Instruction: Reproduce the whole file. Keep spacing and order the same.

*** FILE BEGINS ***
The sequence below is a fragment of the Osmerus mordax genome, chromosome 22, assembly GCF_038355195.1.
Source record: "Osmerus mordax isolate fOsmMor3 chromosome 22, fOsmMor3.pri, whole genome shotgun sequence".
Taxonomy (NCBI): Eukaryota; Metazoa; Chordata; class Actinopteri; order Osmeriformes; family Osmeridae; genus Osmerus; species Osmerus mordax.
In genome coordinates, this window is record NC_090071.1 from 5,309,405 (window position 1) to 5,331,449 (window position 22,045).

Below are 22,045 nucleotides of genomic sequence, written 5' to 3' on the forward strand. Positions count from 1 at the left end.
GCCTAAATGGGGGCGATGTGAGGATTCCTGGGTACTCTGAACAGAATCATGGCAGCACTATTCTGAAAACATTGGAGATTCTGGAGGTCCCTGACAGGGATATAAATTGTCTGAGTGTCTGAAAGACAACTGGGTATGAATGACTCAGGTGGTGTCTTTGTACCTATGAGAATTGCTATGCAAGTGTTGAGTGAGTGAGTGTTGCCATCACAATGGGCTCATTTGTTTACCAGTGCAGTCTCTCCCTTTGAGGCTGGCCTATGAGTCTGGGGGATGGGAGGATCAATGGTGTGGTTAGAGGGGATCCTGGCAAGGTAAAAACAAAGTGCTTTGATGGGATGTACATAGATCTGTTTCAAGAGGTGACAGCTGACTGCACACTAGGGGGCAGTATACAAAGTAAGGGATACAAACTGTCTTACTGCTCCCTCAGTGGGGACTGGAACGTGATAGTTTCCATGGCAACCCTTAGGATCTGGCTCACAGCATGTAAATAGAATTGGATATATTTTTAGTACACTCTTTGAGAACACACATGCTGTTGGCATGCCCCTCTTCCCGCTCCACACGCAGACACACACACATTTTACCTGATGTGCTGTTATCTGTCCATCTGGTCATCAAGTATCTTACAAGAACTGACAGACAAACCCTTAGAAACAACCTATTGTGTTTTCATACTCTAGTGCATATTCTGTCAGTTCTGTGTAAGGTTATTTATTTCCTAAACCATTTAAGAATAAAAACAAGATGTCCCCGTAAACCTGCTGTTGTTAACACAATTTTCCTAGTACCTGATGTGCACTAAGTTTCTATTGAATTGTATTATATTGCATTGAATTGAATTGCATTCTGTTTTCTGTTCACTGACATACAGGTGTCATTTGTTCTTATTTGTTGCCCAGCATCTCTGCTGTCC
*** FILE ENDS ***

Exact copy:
The sequence below is a fragment of the Osmerus mordax genome, chromosome 22, assembly GCF_038355195.1.
Source record: "Osmerus mordax isolate fOsmMor3 chromosome 22, fOsmMor3.pri, whole genome shotgun sequence".
Taxonomy (NCBI): Eukaryota; Metazoa; Chordata; class Actinopteri; order Osmeriformes; family Osmeridae; genus Osmerus; species Osmerus mordax.
In genome coordinates, this window is record NC_090071.1 from 5,309,405 (window position 1) to 5,331,449 (window position 22,045).

Below are 22,045 nucleotides of genomic sequence, written 5' to 3' on the forward strand. Positions count from 1 at the left end.
GCCTAAATGGGGGCGATGTGAGGATTCCTGGGTACTCTGAACAGAATCATGGCAGCACTATTCTGAAAACATTGGAGATTCTGGAGGTCCCTGACAGGGATATAAATTGTCTGAGTGTCTGAAAGACAACTGGGTATGAATGACTCAGGTGGTGTCTTTGTACCTATGAGAATTGCTATGCAAGTGTTGAGTGAGTGAGTGTTGCCATCACAATGGGCTCATTTGTTTACCAGTGCAGTCTCTCCCTTTGAGGCTGGCCTATGAGTCTGGGGGATGGGAGGATCAATGGTGTGGTTAGAGGGGATCCTGGCAAGGTAAAAACAAAGTGCTTTGATGGGATGTACATAGATCTGTTTCAAGAGGTGACAGCTGACTGCACACTAGGGGGCAGTATACAAAGTAAGGGATACAAACTGTCTTACTGCTCCCTCAGTGGGGACTGGAACGTGATAGTTTCCATGGCAACCCTTAGGATCTGGCTCACAGCATGTAAATAGAATTGGATATATTTTTAGTACACTCTTTGAGAACACACATGCTGTTGGCATGCCCCTCTTCCCGCTCCACACGCAGACACACACACATTTTACCTGATGTGCTGTTATCTGTCCATCTGGTCATCAAGTATCTTACAAGAACTGACAGACAAACCCTTAGAAACAACCTATTGTGTTTTCATACTCTAGTGCATATTCTGTCAGTTCTGTGTAAGGTTATTTATTTCCTAAACCATTTAAGAATAAAAACAAGATGTCCCCGTAAACCTGCTGTTGTTAACACAATTTTCCTAGTACCTGATGTGCACTAAGTTTCTATTGAATTGTATTATATTGCATTGAATTGAATTGCATTCTGTTTTCTGTTCACTGACATACAGGTGTCATTTGTTCTTATTTGTTGCCCAGCATCTCTGCTGTCC